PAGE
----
Tuesday, 17 May 2016

Andy Trumps Djoker in Rome

Andy Murray fully deserved his Rome Masters title, and by winning it he gained the added prestige of having broken through the Novak Djokovic barrier, a wall that no other player in the top echelon of men's tennis had been able to bring down in 2016. (Yes Djokovic had lost twice before this year but not to players in the top bracket)

The win was also Andy's first over Novak on clay, and he won the tournament without dropping a set.  The 'revenge' for the Madrid final loss a week prior was the perfect birthday present, and to have his wife and baby daughter with him in Rome was further evidence that this was indeed Andy Murray week.

Of course the road to the final was simpler for the Scot, with his semi final opponent the unseeded lucky loser from qualifying Lucas Pouille, someone who was realistically never going to threaten the Murray serve or handle the returns or match him for movement around the court.  His weapons were made to look like toys, rifles with blanks, revolvers turned into water pistols, while Andy's arsenal was scary and the items in it deadly accurate.

After Andy had his "practice hit" with Lucas and booked his spot in the final,  Novak decided to take the long trek on foot from his semi final to reach the final where he found Andy waiting, relaxing by the pool drinking non alcoholic martinis. 

Kei Nishikori, Novak's semi final opponent, who had been paid by Murray's entourage to keep the Djoker busy for a few hours, did exactly that, ensuring at least that the match would be a three setter by stealing the first set 6-2.  Then after the match was tied at a set apiece,  Kei cleverly kept pace in the decider until a tie breaker was required.  Novak prevailed but the Japanese sixth seed had kept him on court way past his bedtime and sucked enough energy out of him (on top of that taken by Rafa in the quarter final) to make the martini sipping Andy a very contented man.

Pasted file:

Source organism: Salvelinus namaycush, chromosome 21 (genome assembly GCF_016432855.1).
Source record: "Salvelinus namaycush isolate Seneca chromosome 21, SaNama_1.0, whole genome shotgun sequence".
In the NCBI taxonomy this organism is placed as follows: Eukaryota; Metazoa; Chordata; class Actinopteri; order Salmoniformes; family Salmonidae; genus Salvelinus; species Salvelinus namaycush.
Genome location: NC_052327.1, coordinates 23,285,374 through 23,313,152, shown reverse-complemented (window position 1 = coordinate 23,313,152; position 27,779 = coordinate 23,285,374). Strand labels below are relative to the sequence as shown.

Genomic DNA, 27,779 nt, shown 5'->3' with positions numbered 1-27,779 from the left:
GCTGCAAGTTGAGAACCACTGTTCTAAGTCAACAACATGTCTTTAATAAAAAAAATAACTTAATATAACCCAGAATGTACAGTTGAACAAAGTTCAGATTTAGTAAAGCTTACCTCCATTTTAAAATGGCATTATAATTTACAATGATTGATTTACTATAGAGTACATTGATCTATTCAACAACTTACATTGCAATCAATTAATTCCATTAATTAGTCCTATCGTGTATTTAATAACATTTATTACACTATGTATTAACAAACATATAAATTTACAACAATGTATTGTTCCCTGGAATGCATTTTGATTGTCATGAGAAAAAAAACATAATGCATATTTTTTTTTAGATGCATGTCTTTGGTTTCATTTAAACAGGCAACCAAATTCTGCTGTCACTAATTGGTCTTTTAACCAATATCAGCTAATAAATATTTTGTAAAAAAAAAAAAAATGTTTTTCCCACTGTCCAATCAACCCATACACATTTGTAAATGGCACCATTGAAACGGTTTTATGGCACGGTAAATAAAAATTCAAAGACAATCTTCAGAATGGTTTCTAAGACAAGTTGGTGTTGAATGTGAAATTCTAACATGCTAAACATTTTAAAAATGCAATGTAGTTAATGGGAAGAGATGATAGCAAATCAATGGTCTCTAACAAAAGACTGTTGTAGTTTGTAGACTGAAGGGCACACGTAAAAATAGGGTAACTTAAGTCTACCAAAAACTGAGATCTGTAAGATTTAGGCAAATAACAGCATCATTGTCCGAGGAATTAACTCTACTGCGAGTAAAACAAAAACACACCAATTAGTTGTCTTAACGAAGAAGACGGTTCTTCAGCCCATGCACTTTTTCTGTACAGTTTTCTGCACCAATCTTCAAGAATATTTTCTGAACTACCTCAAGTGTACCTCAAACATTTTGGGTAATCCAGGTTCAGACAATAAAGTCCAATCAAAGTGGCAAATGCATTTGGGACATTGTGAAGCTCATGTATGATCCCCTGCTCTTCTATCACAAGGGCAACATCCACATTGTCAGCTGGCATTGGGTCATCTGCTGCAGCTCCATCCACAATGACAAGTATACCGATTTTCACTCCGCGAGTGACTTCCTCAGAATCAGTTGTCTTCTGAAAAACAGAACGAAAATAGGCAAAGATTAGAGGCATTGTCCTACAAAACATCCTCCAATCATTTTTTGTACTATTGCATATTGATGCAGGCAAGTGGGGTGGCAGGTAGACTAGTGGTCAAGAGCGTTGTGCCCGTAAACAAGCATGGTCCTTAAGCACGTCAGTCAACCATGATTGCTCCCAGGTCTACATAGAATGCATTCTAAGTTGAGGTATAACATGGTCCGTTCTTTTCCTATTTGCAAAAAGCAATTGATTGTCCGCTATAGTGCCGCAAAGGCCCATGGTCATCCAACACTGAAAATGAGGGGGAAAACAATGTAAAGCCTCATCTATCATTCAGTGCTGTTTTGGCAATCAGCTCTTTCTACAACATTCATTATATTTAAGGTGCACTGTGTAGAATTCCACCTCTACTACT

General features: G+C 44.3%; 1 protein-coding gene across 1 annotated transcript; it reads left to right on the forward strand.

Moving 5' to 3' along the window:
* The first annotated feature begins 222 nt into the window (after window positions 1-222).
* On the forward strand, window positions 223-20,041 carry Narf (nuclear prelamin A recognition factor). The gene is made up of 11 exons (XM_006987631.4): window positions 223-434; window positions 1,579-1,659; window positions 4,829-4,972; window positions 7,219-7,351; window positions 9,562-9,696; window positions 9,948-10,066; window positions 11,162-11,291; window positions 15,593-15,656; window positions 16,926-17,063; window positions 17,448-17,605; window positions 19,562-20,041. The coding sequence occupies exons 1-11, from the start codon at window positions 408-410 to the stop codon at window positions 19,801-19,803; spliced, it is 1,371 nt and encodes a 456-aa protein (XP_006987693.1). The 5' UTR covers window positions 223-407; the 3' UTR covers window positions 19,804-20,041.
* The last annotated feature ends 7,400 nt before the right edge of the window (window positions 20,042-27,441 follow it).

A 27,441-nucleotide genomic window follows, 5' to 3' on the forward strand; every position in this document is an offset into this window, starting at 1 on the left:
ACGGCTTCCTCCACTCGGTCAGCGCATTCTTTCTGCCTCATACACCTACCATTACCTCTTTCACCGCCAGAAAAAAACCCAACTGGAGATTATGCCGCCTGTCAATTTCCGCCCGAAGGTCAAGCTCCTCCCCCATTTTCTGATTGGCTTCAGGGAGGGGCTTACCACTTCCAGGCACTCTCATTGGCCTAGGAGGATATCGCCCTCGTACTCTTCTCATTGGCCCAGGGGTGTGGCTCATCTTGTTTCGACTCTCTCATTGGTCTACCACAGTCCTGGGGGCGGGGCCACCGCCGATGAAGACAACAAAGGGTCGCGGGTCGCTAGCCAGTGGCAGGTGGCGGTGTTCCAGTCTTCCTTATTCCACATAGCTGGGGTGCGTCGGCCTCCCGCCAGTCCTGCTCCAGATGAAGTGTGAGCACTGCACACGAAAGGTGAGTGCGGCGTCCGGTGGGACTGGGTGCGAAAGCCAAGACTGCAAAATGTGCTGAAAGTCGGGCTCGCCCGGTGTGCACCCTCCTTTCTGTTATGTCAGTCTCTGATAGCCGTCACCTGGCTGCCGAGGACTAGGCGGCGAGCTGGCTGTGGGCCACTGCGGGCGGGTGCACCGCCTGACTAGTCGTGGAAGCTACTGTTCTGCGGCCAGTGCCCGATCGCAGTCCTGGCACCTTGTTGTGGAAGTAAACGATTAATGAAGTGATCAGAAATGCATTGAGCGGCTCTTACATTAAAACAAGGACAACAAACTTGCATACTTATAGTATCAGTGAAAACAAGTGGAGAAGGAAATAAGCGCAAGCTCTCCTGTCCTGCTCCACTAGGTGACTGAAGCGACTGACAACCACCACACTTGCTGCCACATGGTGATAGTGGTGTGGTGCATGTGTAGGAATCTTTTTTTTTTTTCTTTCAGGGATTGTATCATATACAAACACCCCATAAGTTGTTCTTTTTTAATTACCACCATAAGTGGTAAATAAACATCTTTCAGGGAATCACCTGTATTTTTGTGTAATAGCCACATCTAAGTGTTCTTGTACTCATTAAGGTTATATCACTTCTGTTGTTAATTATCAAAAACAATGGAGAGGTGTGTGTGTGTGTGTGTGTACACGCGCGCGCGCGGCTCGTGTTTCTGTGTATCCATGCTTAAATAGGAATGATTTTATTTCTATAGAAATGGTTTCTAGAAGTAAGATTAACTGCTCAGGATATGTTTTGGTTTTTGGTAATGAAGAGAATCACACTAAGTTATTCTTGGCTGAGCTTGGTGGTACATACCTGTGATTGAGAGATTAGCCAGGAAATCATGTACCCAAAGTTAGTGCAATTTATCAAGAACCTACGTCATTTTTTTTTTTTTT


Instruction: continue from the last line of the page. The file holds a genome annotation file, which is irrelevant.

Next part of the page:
The physical conditions of the two combatants in the final would be an important factor, but to be fair it was Murray who had clearly shown the most decisive form throughout all his matches, whereas Novak had a number of struggles with which to deal, even as early as his first match.  His look of assurance that carried him throughout Madrid week, and on to the title, was not quite there in Rome, and in the final Murray beat him in all aspects of the game.  6-3 6-3 a fair reflection of the contest.

Naturally there have been those quick to see this as an end point for the extraordinary Djokovic run of success, and that Roland Garros will be Murray's or Nadal's, and Novak will once again miss out.

Let me remind those with the short memories - just before the 2015 US Open, having had an amazingly dominant year, Novak lost the two lead in Masters tournament finals in Montreal and Cincinnati to Murray and Federer respectively.  He took those losses in his stride, won the US Open, and every other tournament he played for the rest of the year.  

While it will remain very challenging to claim the clay court Grand Slam title, the disappointment to Novak of his loss in the Rome final was merely fleeting, and he as top seed should still be regarded as favourite for Roland Garros.

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